that an investigator works on a copy of electronic evidence so that accessing
or reading the files will not accidentally
modify or damage the original evidence. Write blockers are a device that allows
copying by creating a possibility of accidentally
damaging drive contents. The following below will give a guideline for the
procedure:

·        
Secure digital evidence 

·        
Document hardware and software configuration of the examiner’s
system.

·        
Verify operation of the examiner’s computer system to include
hardware and software.

·        
Disassemble the case of the computer to be examined to permit
physical access to the storage devices.

·        
Ensure equipment is protected from static electricity and
magnetic fields.

·        
Identify storage devices that need to be acquired. These devices
can be internal, external, or both.

·        
Document internal storage devices and hardware configuration. 

·        
Drive condition (e.g., make, model, geometry, size, jumper
settings, location, drive interface). 

·        
-Internal components (e.g., sound card; video card; network
card, including media access control (MAC) address; personal computer memory
card international association (PCMCIA) cards).

·        
Disconnect storage devices (using the power connector or data
cable from the back of the drive or from the motherboard) to prevent the
destruction, damage, or alteration of data.

·        
Retrieve configuration information from the suspect’s system
through controlled boots.

·        
Perform a controlled boot to capture CMOS/BIOS information and
test functionality.

·        
Boot sequence (this may mean changing the BIOS to ensure the
system boots from the floppy or CD-ROM drive). 
•Time and date. 
•Power on passwords.

·        
Perform a second controlled boot to test the computer’s
functionality and the forensic boot disk.

·        
Ensure the power and data cables are properly connected to the
floppy or CDROM drive, and ensure the power and data cables to the storage
devices are still disconnected. 

·        
Place the forensic boot disk into the floppy or CD-ROM drive.
Boot the computer and ensure the computer will boot from the forensic boot
disk.

·        
Reconnect the storage devices and perform a third controlled
boot to capture the drive configuration information from the CMOS/BIOS.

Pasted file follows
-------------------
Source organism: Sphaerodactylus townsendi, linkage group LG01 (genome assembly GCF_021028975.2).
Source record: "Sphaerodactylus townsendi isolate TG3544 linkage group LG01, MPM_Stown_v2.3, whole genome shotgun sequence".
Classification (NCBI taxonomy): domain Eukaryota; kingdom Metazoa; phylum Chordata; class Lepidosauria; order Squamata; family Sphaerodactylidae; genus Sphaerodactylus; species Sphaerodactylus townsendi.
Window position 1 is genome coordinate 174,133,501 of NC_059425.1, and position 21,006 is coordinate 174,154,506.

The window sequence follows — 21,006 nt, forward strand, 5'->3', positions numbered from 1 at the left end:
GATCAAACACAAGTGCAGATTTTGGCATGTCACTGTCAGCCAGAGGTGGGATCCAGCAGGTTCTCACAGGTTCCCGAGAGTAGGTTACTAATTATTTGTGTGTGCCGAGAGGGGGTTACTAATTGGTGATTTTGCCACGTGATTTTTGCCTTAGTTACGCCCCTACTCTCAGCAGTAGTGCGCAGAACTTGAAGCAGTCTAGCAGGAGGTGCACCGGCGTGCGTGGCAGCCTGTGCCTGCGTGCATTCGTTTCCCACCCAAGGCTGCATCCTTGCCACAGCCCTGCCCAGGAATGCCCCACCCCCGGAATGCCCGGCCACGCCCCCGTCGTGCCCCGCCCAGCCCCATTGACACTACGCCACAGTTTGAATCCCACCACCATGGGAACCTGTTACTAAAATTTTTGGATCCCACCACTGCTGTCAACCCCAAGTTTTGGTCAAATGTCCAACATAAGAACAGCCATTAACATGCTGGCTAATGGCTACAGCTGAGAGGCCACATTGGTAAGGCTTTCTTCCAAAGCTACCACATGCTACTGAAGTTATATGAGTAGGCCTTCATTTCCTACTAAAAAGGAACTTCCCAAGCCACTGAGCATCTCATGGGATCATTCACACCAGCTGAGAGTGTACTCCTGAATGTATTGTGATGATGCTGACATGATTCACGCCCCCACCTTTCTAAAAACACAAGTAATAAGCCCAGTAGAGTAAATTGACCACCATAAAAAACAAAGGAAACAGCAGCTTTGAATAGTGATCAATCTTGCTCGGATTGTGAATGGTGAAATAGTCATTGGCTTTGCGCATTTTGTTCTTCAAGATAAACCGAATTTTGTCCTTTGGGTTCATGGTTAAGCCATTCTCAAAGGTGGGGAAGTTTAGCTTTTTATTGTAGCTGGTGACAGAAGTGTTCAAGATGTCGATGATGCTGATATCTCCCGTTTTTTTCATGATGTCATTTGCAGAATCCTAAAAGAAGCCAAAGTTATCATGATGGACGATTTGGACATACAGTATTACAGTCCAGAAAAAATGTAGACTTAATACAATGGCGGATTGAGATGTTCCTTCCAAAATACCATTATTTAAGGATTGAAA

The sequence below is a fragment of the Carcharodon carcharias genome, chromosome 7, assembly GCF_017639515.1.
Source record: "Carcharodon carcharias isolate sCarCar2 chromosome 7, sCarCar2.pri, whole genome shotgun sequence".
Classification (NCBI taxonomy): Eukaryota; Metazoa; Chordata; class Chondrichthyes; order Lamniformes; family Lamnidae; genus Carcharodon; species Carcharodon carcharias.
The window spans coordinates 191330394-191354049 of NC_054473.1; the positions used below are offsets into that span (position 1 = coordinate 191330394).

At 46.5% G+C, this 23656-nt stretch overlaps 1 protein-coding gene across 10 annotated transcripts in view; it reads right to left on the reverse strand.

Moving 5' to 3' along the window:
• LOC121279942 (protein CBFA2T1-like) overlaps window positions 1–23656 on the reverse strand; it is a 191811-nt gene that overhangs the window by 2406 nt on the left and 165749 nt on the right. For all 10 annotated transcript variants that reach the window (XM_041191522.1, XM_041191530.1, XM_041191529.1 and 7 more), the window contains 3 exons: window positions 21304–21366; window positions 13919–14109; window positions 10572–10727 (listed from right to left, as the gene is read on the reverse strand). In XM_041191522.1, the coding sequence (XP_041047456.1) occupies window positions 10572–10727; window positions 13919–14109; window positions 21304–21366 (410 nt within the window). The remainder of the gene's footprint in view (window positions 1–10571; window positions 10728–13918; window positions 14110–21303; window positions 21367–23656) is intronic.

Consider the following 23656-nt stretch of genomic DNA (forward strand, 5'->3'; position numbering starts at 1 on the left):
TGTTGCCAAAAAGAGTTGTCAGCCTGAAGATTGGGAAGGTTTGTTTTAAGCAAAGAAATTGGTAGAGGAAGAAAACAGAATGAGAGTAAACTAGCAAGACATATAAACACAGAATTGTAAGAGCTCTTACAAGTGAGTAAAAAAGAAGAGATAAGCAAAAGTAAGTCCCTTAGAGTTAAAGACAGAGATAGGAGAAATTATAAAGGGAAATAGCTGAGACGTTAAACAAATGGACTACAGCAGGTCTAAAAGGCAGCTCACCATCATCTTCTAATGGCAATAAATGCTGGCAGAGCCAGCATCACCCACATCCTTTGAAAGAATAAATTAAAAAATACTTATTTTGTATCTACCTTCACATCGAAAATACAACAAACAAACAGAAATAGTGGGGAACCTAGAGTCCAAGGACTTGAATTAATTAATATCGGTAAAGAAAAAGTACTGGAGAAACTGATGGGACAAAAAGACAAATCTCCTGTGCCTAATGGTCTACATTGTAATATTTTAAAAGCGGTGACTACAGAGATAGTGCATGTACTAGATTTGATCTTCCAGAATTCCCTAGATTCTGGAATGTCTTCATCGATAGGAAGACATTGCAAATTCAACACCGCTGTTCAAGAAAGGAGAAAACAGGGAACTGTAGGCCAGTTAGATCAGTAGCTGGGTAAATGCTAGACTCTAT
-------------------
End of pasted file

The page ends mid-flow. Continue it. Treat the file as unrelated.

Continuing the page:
·        
Ensure there is a forensic boot disk in the floppy or CD-ROM
drive to prevent the computer from accidentally booting from the storage
devices. 

·        
Drive configuration information includes logical block
addressing (LBA); large disk; cylinders, heads, and sectors (CHS); or
auto-detect.

·        
Power system down.

·        
Whenever possible, remove the subject storage device and perform
the acquisition using the examiner’s system. When attaching the subject device
to the examiner’s system, configure the storage device so that it will be
recognized.

·        
Exceptional circumstances, including the following, may result
in a decision not to remove the storage devices from the subject system: 

Ø 
RAID (redundant array of inexpensive disks). Removing the disks
and acquiring them individually may not yield usable results. 

Ø 
Laptop systems. The system drive may be difficult to access or
may be unusable when detached from the original system. 

Ø 
Hardware dependency (legacy equipment). Older drives may not be readable in newer
systems. 

Ø 
Equipment availability. The examiner does not have access to
necessary equipment.

Ø 
Network storage. It may be necessary to use the network
equipment to acquire the data.

·        
When using the subject computer to acquire digital evidence,
reattach the subject storage device and attach the examiner’s evidence storage
device (e.g., hard drive, tape drive, CD-RW, MO).

·        
Ensure that the examiner’s storage device is forensically clean
when acquiring the evidence.

Write protection
should be initiated, if available, to preserve and protect original evidence.

·        
If hardware write protection is used: 

Ø 
Install a write protection device. 

Ø 
Boot system with the examiner’s-controlled operating system.

·        
If software write
protection is used: 

Ø 
Boot system with the examiner-controlled operating system. 

Ø 
Activate write protection.

·        
Investigate the geometry of any storage devices to ensure that
all space is accounted for, including host-protected data areas (e.g., nonhost
specific data such as the partition table matches the physical geometry of the
drive).

·        
Capture the electronic serial number of the drive and other
user-accessible, host-specific data.

·        
Acquire the subject evidence to the examiner’s storage device
using the appropriate software and hardware tools, such as: 

Ø 
Stand-alone duplication software. 

Ø 
Forensic analysis software suite. 

Ø 
Dedicated hardware devices.

 

 

 

 

 

 

 

 

 

 

 

 

Investigation Management
Plan

Case No: 2018-124567

Date: January 11,
2018

Reporting Officer

Prepared By: Sheriff
McClain

Incident

Child Pornography

Description of Incident

On
Tuesday, January 9, 2018, I was dispatched to 12345 Butter Cream Drive
regarding a cyber-related call, when I
arrived Jamie Butler was trying to
destroy computer components on his neighbor’s property. There were reports
from an anonymous caller stating Jamie
Butler was involved in downloading mass data illegally and possible child
pornography. Mr. Butler was arrested due to trespassing onto his neighbor’s property which led to confiscating
his computer equipment for evidence of
accused crimes